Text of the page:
16. BG Says:
    November 13th, 2009 at 1:57 pm

    I paid a stupid tax when I was younger. I bought an expensive vehicle (financed for who knows how long) — the insurance payments were about the same as the car payment, around $300 a month each.

    I dumped it after 6 months, rolled the loss into a new loan for a much cheaper used vehicle. I’ve had that vehicle for 10 years now (it’s a 1997 model, and been paid off for 6 years) and have always thought that was the best move I’ve ever done.

    I spent maybe $1000 this year in maintenance/repair (replaced the entire braking system practically), and that is _nothing_ compared to a car payment. It’s got 120k miles now, in great shape, and from reading online forums, people are getting upwards of 250k miles on the same model made in the late 80s, as long as it is properly maintained (trans fluid is a big thing people neglect). I suspect it will last me another 10 years.

    The blue-book “retail price” for mine is $3,400. So, yeah, you can spend a little to get a decent reliable vehicle, even if it needs some repairs — you will be much better off financially.

  17. BG Says:
    November 13th, 2009 at 2:23 pm

    One more thought on my story in #16. When I went to get the brakes worked on (they were in bad shape) and found out that it was going to cost $1,000 to properly fix everything that needed to be done — I had an internal debate with myself to try to justify spending $1,000 on repairs for a vehicle I’d only be able to sell for $1,500, maybe $2,000 (if the brakes were fixed).

    The conclusion I finally reached, was that spending $1,000 in repairs, is about the same amount of money I’d spend in 4 months on a car payment.

    That made the decision an easy one: a paid for-car is worth a lot more than I’d realized, and it was a much better idea to repair what I already own.

  18. Doug W. Says:
    November 13th, 2009 at 2:57 pm

    I needed reliable transportation at one point and following Dave Ramsey’s advice did not intend to get into a car loan. So I paid CASH for a $1200 car that I drove for 3 years. If I had enough cash to pay double car payments on a $23,000 loan at 19% APR I think I could pay cash pretty quick for a decent car. Maybe borrow an extra car from parents friends, carpool, etc. until I can afford one.

    The flip side is this guys not only throwing away money towards interest the STUPID CAR is going DOWN in value. How is that going to help him in the long run?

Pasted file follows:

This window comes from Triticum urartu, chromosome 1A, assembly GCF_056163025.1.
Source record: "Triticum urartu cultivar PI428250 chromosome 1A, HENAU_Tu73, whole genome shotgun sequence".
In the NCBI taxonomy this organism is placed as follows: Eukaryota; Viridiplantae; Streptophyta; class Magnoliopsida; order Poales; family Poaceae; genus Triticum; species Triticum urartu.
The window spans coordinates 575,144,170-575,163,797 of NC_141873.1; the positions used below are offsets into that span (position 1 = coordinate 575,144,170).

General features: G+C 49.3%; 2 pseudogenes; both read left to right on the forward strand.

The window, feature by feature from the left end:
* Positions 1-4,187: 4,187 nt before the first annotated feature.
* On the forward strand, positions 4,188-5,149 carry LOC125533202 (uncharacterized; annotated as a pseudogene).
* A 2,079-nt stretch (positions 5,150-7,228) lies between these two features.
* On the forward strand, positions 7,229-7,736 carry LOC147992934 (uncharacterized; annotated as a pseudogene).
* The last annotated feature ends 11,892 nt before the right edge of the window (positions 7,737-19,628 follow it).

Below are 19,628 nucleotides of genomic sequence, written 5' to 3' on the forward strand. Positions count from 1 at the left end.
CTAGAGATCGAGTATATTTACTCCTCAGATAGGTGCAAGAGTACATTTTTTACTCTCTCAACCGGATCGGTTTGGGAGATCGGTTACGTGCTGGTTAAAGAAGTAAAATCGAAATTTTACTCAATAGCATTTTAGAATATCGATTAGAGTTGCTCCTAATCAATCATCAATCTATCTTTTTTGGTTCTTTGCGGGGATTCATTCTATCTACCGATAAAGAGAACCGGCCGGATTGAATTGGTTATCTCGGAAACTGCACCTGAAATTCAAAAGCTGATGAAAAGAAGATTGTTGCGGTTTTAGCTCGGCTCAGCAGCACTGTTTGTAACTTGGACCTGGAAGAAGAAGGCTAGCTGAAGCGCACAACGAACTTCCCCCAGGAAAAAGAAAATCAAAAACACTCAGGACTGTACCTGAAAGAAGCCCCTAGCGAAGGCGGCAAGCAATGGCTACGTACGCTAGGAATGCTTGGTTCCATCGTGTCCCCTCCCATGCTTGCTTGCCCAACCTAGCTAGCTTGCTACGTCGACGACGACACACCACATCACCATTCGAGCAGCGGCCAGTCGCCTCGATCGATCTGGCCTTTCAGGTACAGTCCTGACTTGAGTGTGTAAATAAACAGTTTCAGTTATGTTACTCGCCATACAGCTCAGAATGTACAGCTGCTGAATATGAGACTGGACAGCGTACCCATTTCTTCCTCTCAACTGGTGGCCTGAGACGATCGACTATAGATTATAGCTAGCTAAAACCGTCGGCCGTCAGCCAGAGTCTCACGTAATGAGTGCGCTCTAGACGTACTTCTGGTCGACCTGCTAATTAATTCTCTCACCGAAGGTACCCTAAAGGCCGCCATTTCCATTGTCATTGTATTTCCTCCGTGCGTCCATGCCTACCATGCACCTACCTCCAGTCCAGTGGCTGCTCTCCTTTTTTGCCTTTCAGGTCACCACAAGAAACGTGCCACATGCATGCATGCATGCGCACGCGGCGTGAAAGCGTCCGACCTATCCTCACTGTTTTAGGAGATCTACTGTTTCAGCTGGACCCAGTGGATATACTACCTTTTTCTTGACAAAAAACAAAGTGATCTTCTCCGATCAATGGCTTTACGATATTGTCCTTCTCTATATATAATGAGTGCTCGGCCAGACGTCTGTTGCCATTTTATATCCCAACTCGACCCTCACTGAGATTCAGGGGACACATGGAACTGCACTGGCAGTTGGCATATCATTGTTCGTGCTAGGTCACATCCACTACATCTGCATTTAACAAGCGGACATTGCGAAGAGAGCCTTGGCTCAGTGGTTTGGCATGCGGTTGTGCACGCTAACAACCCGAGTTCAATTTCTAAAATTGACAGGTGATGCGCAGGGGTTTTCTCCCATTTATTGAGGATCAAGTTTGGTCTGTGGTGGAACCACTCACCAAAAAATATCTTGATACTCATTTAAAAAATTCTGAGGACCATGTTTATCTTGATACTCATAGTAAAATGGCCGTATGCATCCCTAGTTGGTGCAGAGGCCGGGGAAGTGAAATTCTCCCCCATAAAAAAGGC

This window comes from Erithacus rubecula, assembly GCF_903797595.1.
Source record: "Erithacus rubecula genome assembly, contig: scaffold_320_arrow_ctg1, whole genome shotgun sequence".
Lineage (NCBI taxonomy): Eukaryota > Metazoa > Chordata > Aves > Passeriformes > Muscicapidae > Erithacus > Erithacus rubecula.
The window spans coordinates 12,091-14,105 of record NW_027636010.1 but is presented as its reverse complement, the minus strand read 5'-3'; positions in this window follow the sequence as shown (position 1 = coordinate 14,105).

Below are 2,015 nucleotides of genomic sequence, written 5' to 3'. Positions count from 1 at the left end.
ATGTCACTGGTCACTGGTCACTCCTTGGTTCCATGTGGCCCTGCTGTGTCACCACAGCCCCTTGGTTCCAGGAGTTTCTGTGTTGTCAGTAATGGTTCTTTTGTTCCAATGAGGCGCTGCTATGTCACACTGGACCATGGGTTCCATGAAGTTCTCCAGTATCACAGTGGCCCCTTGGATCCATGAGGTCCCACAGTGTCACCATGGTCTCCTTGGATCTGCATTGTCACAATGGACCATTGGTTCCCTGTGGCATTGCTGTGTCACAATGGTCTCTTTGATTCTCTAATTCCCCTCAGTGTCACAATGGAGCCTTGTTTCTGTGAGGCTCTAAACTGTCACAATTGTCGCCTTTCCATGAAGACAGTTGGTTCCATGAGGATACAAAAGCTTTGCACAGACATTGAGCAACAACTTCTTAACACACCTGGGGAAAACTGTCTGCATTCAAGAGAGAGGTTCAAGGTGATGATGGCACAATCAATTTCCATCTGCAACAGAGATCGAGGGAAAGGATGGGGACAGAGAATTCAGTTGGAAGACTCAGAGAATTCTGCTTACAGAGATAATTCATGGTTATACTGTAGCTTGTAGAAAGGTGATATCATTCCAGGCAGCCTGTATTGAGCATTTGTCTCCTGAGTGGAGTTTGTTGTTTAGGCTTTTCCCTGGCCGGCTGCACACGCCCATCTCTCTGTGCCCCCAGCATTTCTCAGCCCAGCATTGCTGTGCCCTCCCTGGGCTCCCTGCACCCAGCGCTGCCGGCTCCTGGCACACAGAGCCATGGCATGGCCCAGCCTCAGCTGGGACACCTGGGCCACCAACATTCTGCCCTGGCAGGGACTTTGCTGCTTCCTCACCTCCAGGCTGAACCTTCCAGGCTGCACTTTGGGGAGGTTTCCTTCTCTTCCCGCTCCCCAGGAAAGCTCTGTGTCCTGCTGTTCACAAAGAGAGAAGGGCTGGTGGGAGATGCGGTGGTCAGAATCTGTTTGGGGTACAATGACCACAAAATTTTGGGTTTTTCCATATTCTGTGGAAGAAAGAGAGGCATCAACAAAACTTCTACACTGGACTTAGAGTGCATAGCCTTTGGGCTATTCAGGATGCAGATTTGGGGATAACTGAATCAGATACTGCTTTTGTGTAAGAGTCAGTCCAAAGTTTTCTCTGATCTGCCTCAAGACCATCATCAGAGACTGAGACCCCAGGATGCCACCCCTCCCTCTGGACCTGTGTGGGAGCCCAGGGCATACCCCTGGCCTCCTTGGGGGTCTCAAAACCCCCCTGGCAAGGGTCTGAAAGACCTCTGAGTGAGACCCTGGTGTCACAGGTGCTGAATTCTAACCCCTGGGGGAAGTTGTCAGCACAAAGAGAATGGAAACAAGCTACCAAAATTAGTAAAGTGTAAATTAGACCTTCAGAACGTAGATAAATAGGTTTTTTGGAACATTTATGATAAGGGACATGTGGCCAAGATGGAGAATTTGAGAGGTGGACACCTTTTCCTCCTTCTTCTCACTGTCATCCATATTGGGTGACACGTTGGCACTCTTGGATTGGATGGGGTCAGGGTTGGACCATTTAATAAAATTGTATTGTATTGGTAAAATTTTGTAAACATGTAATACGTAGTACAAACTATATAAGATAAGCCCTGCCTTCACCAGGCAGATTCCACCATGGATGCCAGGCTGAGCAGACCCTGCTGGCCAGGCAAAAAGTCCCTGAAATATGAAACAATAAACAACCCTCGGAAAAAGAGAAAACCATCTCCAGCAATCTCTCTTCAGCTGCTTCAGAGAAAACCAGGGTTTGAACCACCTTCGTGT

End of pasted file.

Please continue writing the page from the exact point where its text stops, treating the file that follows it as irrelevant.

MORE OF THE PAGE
SELL THE CAR! Get a loan (friends, parents, anyone, all the above) for the difference you owe from the sale and get out of it. It’s better to owe $5-10k then $23k, you cut your car debt in half or more and stop the outrageous payments. Then pay cash for a car you can AFFORD with cash.

  19. ANDREW Says:
    November 13th, 2009 at 2:59 pm

    If he will spend between 5000 and 16000 in interest, then we should use that as a starting point. If he values saving money more than he hates driving beaters, he should cut his losses and follow the ramsey beater plan.
    He should also take into account the possibilities that he would:
    Not being able to pay double and paying closer to 160000.
    Not being able to make payments and getting repo-ed.

    A lot of this turns on the security of his income and lifestyle.

    Debt is risky and you feel like a slave. When I see beautiful cars driving around, I think of the monthly payments and lack of equity, it makes me feel a little sick.

  20. Ashley Says:
    November 13th, 2009 at 4:23 pm

    Ouch! Just hearing that interest rate is painful. We, as a county, need to change our mindset. With the monthly payment being made on that car he could have easily had enough money to buy a cash car in a month or two, thus avoiding interest. The cash car may not have been pretty, but having to have a car doesn’t mean you have to have an expensive one.

  21. Don@moneyreasons.com Says:
    November 14th, 2009 at 9:36 am

    Wow. I think I would have bought a good used car, at a much cheaper price.

    I think the reader’s move to double the payments to pay it off quickly might be good for his/her credit score!